"x x x This Act shall take effect upon its ap­proval, except that the amendment contained in Sec­tion seven hereof relating to the requirements of pro­curement orders including the requirement of down payment by private applicant end-users shall not ap­ply to procurement orders already duly issued and verified at the time of the passage of this amendatory Act, and except further that the amendment contained in Section ten relating to the insurance of the re­parations goods by the end-users upon delivery shall apply also to goods covered by contracts already en­tered into by the Commission and the end-user prior to the approval of this amendatory Act as well as goods already delivered to the end-user, and except further that the amendments contained in Sections eleven and twelve hereof relating to the terms of installment payments on capital goods disposed of to private parties, and the execution of a performance bond before delivery of reparations goods, shall not apply to contracts for the utilization of reparations goods already entered into by the Commission and the end-users prior to the approval of this amenda­tory Act:  Provided, That any end-user may apply for the renovation of his utilization contract with the Commission in order to avail of any provision of this amendatory Act which is more favorable to an applicant end-user than has heretofore been granted in like manner and to the same extent as an end-user filing his application after the approval of this amendatory Act, and the Commission may agree to such renovation on condition that the end-user shall voluntarily assume all the new obligations provided for in this amendatory Act."

Invoking the provisions of this section 20, the Buyers applied, therefore, for the renovation of their utilization contracts with the Commission, which granted the application, and, then, filed, with the Tax Court, their supplemental petitions for review.  Subsequently, the parties submitted Stipulations of Fact and, after a joint trial, at which they introduced additional evidence, said Court rendered the appealed deci­sion, reversing the decisions of herein Appellants, and declared said Buyers exempt from the compensating tax sought to be assessed against the vessels aforementioned.  Hence, these appeals by the Government.  G. R. No. L-21633 refers to the case as regards "M/S Maria Rosello," whereas "M/S General Lim" is the subject-matter of G. R. No. L-21634.

It seems clear that, under Republic Act No. 1789 - pursuant to which the contracts of Conditional Purchase and Sale in question had been executed - the vessels "M/S Maria Rosello" and "M/S General Lim" were subject to compensating tax.  Indeed, Section 14 of said Act provides that "reparations goods obtained by private parties shall be exempt only from the payment of customs duties, consular fees and the special import tax." Although this Section was amended by R. A. No. 3079, to include the "compensating tax" among the exemptions enumerated therein, such amendment took place, not only after the contracts involved in these appeals had been perfected and partly consummated, but, also, after the corresponding compensating tax had become due and payment thereof demanded by Appellants herein.  It is, moreover, obvious that said additional exemption should not and cannot be given retroactive operation, in the absence of a manifest intent of Congress to do this effect.  The issue in the cases at bar hinges on whether or not such intent is clear.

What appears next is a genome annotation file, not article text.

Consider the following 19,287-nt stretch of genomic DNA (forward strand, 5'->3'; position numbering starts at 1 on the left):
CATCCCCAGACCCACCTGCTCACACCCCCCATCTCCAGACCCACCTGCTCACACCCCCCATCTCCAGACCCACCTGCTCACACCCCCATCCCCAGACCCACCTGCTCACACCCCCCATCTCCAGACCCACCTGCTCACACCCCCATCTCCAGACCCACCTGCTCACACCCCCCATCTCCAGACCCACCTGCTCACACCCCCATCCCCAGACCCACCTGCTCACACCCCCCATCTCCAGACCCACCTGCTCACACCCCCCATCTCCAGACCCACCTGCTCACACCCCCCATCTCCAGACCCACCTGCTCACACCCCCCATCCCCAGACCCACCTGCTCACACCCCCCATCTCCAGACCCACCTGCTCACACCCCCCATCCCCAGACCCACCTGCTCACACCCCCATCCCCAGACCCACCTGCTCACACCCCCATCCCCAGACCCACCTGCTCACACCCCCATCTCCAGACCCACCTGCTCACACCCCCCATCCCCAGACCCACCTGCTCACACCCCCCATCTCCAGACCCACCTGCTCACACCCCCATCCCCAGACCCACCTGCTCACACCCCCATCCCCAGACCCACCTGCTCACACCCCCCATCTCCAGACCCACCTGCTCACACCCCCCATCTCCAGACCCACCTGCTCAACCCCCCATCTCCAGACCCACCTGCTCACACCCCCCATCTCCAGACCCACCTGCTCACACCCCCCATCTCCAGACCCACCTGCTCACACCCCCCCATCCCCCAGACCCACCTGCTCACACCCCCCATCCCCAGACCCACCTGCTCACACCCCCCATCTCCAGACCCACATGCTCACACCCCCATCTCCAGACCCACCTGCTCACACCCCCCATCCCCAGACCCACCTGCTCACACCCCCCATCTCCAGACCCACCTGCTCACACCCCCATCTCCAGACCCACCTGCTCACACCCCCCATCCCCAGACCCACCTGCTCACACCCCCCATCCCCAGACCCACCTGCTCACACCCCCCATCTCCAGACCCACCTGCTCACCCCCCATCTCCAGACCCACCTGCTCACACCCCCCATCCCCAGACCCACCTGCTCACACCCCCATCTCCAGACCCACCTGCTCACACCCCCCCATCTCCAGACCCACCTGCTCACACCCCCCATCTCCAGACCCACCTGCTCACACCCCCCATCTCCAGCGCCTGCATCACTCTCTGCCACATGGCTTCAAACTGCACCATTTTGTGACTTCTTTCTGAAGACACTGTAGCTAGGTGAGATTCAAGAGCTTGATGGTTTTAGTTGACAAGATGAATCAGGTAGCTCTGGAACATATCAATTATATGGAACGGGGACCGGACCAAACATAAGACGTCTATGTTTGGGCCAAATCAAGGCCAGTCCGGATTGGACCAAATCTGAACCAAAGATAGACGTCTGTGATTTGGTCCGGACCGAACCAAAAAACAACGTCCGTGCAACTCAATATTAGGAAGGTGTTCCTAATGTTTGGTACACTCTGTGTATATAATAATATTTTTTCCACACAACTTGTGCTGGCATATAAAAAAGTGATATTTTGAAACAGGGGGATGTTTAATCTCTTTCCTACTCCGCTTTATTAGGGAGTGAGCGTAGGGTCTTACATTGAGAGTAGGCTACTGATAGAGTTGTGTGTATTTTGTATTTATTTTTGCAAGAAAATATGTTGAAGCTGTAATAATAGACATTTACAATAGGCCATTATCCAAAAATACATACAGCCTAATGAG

Appellants maintain the negative, upon the ground that a tax exemption must be clear and explicit; that there is no express provi­sion for the retroactivity of the exemption, established by Republic Act No. 3079, from the compensating tax; that the favorable provi­sions, which are referred to in section 20 thereof, cannot include the exemption from compensating tax; and, that Congress could not have intended any retroactive exemption, considering that the result there­of would be prejudicial to the Government.

The inherent weakness of the last ground becomes manifest when we consider that, if true, there could be no tax exemption of any kind whatsoever, even if Congress should wish to create one, because every such exemption implies a waiver of the right to collect what otherwise would be due to the Government, and, in this sense, is prejudicial there­to.  In fact, however, tax exemptions may and do exist, such as the one prescribed in section 14 of Republic Act No. 1789, as amended by Re­public Act No. 3079, which, by the way, is "clear and explicit," thus, meeting the first ground of appellant's contention.  It may not be amiss to add that no tax exemption - like any other legal exemption or exception - is given without any reason therefor.  In much the same way as other statutory commands, its avowed purpose is some public bene­fit or interest, which the law-making body considers sufficient to off­set the monetary loss entailed in the grant of the exemption.  Indeed, section 20 of Republic Act No. 3079 exacts a valuable consideration for the retroactivity of its favorable provisions, namely, the voluntary assumption, by the end-user who bought reparations goods prior to June 17, 1961, of "all the new obligations provided for in" said Act.